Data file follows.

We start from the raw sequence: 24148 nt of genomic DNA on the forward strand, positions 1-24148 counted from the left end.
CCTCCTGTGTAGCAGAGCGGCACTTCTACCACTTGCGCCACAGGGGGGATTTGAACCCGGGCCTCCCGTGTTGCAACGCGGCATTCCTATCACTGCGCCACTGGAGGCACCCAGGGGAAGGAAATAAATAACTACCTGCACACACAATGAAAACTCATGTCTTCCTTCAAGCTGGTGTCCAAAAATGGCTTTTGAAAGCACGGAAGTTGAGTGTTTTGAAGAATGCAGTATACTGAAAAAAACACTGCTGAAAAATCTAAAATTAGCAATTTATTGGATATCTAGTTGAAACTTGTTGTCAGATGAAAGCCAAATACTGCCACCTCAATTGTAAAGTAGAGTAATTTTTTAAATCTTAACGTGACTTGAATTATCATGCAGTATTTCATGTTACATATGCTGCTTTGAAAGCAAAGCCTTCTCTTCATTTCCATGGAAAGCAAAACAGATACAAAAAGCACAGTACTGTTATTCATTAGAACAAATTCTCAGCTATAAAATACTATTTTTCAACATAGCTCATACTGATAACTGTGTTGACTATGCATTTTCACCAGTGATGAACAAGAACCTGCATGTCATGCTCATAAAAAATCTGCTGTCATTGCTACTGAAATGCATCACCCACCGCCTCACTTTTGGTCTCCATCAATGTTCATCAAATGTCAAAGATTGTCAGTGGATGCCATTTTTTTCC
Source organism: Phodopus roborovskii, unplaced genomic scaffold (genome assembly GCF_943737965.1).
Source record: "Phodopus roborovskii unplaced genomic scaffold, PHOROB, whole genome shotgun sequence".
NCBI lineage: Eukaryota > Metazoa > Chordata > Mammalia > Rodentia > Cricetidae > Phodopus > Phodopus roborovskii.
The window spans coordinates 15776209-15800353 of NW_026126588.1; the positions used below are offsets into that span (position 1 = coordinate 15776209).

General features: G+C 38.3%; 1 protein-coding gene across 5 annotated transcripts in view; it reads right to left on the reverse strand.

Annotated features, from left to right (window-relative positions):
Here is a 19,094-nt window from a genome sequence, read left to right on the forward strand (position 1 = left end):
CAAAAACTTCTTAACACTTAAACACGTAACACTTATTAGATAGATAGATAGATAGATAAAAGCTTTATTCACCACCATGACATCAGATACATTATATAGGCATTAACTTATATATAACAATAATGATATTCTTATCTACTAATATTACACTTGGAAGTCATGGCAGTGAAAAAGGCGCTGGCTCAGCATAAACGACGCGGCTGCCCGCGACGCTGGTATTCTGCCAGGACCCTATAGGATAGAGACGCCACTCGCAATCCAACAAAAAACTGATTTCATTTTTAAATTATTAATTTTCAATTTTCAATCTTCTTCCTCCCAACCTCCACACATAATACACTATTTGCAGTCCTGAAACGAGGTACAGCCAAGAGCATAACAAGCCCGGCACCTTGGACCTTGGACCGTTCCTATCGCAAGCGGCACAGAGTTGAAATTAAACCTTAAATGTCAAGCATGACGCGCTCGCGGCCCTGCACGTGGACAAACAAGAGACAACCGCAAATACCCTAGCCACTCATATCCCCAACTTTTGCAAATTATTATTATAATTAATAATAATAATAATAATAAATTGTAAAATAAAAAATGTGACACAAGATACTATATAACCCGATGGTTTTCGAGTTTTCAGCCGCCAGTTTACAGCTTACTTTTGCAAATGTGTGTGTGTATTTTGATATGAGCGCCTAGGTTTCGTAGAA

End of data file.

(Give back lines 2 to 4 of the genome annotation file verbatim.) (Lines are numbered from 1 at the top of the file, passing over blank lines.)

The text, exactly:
CCTCCTGTGTAGCAGAGCGGCACTTCTACCACTTGCGCCACAGGGGGGATTTGAACCCGGGCCTCCCGTGTTGCAACGCGGCATTCCTATCACTGCGCCACTGGAGGCACCCAGGGGAAGGAAATAAATAACTACCTGCACACACAATGAAAACTCATGTCTTCCTTCAAGCTGGTGTCCAAAAATGGCTTTTGAAAGCACGGAAGTTGAGTGTTTTGAAGAATGCAGTATACTGAAAAAAACACTGCTGAAAAATCTAAAATTAGCAATTTATTGGATATCTAGTTGAAACTTGTTGTCAGATGAAAGCCAAATACTGCCACCTCAATTGTAAAGTAGAGTAATTTTTTAAATCTTAACGTGACTTGAATTATCATGCAGTATTTCATGTTACATATGCTGCTTTGAAAGCAAAGCCTTCTCTTCATTTCCATGGAAAGCAAAACAGATACAAAAAGCACAGTACTGTTATTCATTAGAACAAATTCTCAGCTATAAAATACTATTTTTCAACATAGCTCATACTGATAACTGTGTTGACTATGCATTTTCACCAGTGATGAACAAGAACCTGCATGTCATGCTCATAAAAAATCTGCTGTCATTGCTACTGAAATGCATCACCCACCGCCTCACTTTTGGTCTCCATCAATGTTCATCAAATGTCAAAGATTGTCAGTGGATGCCATTTTTTTCC
Source organism: Phodopus roborovskii, unplaced genomic scaffold (genome assembly GCF_943737965.1).
Source record: "Phodopus roborovskii unplaced genomic scaffold, PHOROB, whole genome shotgun sequence".